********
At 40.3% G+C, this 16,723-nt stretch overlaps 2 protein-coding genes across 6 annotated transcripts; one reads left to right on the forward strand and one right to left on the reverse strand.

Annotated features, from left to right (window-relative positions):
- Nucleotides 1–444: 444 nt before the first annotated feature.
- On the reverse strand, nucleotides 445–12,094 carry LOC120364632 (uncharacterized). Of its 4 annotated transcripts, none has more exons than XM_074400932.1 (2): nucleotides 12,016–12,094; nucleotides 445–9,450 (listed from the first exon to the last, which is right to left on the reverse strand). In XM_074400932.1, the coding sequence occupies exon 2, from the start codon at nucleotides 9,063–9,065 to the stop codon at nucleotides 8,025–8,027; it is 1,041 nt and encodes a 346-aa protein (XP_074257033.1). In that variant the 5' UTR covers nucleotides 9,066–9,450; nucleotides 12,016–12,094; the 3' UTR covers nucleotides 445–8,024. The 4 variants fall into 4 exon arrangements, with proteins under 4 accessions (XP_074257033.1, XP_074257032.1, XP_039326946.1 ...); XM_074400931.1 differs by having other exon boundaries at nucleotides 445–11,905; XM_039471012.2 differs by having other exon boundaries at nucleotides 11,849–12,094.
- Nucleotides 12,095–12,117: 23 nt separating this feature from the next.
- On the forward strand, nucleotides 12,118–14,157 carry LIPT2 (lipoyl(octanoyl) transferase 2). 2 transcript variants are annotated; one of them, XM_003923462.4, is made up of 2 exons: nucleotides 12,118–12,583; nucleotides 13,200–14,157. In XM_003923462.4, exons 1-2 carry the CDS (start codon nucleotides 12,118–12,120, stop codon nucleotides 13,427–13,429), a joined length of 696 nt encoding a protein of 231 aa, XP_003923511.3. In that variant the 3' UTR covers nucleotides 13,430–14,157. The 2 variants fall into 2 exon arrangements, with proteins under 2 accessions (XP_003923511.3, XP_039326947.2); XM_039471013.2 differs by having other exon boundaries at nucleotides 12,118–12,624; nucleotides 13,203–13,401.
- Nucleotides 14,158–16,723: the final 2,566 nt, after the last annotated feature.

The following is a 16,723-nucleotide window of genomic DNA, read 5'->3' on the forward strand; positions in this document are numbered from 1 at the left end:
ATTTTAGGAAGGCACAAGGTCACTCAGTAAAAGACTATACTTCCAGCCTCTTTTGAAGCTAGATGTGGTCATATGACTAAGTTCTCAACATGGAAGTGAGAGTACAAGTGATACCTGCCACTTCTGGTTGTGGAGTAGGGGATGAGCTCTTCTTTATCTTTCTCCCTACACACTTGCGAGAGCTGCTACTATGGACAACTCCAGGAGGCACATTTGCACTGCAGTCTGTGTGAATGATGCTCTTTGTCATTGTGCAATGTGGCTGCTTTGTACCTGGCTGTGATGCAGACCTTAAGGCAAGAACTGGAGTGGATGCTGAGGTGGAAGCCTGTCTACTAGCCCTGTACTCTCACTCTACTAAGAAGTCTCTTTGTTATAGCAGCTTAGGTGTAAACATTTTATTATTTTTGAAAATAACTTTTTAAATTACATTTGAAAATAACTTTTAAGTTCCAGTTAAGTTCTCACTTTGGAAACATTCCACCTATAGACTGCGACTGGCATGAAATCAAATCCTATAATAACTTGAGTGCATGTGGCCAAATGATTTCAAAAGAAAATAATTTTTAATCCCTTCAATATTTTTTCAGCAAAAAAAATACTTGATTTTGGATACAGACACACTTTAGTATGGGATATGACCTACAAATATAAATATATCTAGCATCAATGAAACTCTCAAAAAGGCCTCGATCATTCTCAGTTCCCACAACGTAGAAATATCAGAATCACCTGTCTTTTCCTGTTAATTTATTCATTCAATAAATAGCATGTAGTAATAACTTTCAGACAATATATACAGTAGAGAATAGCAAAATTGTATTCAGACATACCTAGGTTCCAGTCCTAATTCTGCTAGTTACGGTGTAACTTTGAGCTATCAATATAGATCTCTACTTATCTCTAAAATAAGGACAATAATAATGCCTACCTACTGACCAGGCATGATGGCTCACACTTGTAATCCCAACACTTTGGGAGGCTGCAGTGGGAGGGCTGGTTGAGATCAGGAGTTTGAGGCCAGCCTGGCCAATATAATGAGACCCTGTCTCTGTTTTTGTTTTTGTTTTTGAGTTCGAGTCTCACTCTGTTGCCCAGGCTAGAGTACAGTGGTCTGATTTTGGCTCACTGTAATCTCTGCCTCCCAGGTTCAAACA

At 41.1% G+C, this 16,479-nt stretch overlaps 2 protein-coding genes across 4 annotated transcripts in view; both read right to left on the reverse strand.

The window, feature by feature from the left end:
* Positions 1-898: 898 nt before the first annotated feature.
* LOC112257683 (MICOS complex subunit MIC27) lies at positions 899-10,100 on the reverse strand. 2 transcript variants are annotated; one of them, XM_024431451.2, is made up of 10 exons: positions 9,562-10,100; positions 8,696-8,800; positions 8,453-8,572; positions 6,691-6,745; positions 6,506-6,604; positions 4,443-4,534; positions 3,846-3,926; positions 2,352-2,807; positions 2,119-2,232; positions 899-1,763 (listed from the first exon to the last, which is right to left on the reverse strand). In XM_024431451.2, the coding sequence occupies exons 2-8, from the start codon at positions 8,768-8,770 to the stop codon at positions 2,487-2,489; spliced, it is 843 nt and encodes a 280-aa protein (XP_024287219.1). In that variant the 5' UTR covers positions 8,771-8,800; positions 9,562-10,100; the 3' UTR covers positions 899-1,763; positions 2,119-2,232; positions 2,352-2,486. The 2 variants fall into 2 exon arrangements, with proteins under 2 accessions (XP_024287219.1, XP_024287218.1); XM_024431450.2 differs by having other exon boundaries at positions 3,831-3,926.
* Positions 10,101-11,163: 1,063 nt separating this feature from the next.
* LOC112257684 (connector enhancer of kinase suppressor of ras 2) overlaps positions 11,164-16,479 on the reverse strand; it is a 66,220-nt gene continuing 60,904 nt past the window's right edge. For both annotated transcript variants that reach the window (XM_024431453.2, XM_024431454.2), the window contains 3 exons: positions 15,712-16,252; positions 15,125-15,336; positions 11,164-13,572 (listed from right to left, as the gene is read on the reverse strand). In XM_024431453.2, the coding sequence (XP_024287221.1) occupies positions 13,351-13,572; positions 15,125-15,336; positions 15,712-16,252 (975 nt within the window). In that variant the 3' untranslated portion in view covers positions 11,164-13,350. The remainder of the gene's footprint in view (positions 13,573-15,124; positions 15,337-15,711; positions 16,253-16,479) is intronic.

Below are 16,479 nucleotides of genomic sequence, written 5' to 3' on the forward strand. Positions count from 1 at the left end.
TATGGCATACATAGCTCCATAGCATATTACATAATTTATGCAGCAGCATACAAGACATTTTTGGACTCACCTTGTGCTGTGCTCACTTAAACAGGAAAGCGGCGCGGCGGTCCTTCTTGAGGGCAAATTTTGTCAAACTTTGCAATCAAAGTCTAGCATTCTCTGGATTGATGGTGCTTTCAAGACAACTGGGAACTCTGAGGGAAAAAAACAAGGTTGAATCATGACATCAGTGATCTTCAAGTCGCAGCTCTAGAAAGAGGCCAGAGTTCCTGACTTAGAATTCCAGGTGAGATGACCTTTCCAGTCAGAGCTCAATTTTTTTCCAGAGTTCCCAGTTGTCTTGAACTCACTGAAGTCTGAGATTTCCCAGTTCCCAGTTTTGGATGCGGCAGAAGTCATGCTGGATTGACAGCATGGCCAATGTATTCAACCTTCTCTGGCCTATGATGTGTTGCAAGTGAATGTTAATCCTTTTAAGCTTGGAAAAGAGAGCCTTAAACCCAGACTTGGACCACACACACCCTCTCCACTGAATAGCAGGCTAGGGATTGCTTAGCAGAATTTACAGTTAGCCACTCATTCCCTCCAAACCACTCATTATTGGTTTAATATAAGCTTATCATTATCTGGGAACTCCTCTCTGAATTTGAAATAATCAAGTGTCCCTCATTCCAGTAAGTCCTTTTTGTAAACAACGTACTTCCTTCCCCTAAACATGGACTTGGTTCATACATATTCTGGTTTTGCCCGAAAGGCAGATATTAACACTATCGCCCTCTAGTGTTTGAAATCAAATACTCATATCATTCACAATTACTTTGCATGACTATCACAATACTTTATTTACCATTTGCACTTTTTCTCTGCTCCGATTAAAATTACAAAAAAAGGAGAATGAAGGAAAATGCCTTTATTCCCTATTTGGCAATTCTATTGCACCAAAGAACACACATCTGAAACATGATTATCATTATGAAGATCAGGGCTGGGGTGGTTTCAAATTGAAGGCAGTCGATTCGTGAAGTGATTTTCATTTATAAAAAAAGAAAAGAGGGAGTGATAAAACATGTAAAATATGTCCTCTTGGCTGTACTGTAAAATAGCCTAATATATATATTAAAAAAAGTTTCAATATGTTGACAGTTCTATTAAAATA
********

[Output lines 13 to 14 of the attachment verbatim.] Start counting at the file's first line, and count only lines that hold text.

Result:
* LOC112257683 (MICOS complex subunit MIC27) lies at positions 899-10,100 on the reverse strand. 2 transcript variants are annotated; one of them, XM_024431451.2, is made up of 10 exons: positions 9,562-10,100; positions 8,696-8,800; positions 8,453-8,572; positions 6,691-6,745; positions 6,506-6,604; positions 4,443-4,534; positions 3,846-3,926; positions 2,352-2,807; positions 2,119-2,232; positions 899-1,763 (listed from the first exon to the last, which is right to left on the reverse strand). In XM_024431451.2, the coding sequence occupies exons 2-8, from the start codon at positions 8,768-8,770 to the stop codon at positions 2,487-2,489; spliced, it is 843 nt and encodes a 280-aa protein (XP_024287219.1). In that variant the 5' UTR covers positions 8,771-8,800; positions 9,562-10,100; the 3' UTR covers positions 899-1,763; positions 2,119-2,232; positions 2,352-2,486. The 2 variants fall into 2 exon arrangements, with proteins under 2 accessions (XP_024287219.1, XP_024287218.1); XM_024431450.2 differs by having other exon boundaries at positions 3,831-3,926.
* Positions 10,101-11,163: 1,063 nt separating this feature from the next.